Nova Scotia may be looking at tightening legislation around the use of former police equipment, after another individual was arrested for allegedly impersonating a police officer in a mock vehicle.
A 23-year-old Antigonish man was arrested on Monday, following three separate complaints about an unmarked police car driving erratically in the Halifax and Antigonish areas.
The arrest raised concerns about the criminality of impersonating a police officer, and evoked the memories of the tragic April mass shooting, when a gunman disguised as an RCMP officer killed 22 innocent Nova Scotians.
“This is unfortunate; it’s not a conversation that we would want to be having. We’d think that unfortunately given recent events that we wouldn’t have to be dealing with an incident like this,” said Cpl. Mark Skinner with the Nova Scotia RCMP.
RCMP said they received three separate complaints on Jan. 6, Jan. 10, and Jan. 18, about a replica police cruiser driving erratically and tailgating drivers.
“The nature of the investigation and the complaints we received, we believe there are other instances and potentially instances where the individual or the accused who was driving the mock police cruiser could have tried to pull someone over,” said Skinner.
It’s believed the 23-year-old works as a security guard and was arrested without incident at a home in Antigonish. The vehicle seized was a 2013 Ford Taurus, similar to what Nova Scotia RCMP use.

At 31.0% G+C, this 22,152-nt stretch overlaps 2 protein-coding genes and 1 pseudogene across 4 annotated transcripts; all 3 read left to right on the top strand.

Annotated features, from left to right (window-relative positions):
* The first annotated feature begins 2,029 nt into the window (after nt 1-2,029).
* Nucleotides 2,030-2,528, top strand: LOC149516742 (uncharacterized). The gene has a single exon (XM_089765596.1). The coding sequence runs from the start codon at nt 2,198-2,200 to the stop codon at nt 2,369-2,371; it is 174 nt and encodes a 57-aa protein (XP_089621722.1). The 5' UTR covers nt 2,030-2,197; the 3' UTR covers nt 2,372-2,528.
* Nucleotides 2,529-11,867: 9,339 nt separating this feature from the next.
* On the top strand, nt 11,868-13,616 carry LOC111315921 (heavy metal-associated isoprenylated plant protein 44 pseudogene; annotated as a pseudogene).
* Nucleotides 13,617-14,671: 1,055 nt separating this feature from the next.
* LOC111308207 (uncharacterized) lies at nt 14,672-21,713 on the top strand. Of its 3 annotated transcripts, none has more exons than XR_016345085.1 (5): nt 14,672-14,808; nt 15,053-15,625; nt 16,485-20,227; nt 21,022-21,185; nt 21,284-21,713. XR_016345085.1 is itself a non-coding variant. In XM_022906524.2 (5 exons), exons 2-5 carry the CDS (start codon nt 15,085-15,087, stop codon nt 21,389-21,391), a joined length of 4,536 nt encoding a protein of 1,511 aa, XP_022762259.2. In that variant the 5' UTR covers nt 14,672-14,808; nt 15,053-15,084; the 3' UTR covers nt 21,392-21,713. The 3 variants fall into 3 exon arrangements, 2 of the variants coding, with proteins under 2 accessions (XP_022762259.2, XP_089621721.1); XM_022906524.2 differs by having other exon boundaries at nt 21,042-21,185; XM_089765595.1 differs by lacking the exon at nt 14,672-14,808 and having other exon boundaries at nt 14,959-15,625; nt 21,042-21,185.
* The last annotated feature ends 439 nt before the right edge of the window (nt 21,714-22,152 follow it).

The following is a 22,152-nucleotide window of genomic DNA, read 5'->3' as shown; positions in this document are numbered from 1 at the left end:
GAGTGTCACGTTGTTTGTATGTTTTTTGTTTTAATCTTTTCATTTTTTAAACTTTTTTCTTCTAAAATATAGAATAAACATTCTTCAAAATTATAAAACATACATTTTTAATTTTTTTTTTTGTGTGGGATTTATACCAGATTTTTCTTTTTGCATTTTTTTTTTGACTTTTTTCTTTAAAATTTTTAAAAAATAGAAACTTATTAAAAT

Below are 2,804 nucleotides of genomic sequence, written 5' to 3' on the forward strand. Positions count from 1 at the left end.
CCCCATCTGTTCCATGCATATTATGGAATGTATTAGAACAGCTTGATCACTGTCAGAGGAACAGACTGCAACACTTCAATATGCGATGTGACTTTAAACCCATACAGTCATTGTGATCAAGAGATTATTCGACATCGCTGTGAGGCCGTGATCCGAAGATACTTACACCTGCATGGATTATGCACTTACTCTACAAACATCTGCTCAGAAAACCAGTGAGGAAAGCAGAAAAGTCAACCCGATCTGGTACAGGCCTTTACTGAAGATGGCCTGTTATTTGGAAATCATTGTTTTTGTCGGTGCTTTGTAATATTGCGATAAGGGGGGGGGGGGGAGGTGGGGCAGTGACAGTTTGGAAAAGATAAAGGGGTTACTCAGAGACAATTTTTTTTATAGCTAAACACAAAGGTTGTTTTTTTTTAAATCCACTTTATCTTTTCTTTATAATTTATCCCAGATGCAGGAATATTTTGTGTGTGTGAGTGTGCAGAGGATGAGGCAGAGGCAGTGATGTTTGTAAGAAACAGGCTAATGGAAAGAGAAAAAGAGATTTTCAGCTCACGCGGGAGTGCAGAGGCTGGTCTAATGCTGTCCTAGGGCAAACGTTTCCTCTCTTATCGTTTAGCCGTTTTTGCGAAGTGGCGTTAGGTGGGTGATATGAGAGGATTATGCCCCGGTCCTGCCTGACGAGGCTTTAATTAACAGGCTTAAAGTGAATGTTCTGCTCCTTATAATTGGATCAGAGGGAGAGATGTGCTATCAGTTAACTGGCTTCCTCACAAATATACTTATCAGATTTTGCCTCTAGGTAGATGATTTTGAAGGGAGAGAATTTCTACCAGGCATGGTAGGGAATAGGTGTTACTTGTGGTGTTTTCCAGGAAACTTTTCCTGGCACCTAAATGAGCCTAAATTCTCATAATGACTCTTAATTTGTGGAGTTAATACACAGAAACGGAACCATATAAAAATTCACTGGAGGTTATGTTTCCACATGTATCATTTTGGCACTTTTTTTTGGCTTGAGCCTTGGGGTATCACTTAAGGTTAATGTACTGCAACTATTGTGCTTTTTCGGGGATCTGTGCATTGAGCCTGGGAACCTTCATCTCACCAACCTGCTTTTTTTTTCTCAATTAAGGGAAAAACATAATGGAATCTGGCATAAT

“The vehicle itself is an ex-police vehicle,” said Skinner. “I can’t tell you if it’s RCMP or another agency, our investigation is leading us to try to figure that out.”
RCMP say the vehicle had no specific decals on it, but did include a one-inch wide stripe running the length of the car, a front end mounted push bar with LED lights, two antennas, a microphone on the dashboard, along with a CB radio, and an LED light bar installed in the rear window.
The National Police Federation is calling for changes to the laws for impersonating a police officer.
“This is behaviour that we clearly don’t condone and that, frankly, demonstrates a complete lack of empathy for the public, and especially for Nova Scotians after the year they have endured,” said Brian Sauvé, president of the federation, in a news release.
“Our Members did their job professionally, with community safety top of mind, and without incident – which I will add is how their work unfolds the overwhelming majority of the time,” he wrote.
“It’s also our hope that the Mass Casualty Inquiry will include a review of social and mental health services, or others, that contribute to these kinds of incidents.”
PC leader Tim Houston tells Global News his party will table tougher laws when the legislature reconvenes.
“We are going to put legislation forward around the police car for sure, but as a society, we have to really take it seriously around the impersonation of a police officer and make a very strong statement, that this is not ok,” said Houston.
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Justice Minister and former RCMP officer Mark Furey said these are very serious incidents, and in the wake of the mass shooting, they are looking at tightening the laws around police impersonation.
“We are looking at how we can enhance and strengthen legislation to ensure that decommissioned police vehicles and police equipment are not used for illegal purposes,” said Furey.
The suspect was released on conditions to appear in Antigonish court on March 24th. RCMP are asking anyone with any information or who may have interacted with this individual to contact them.
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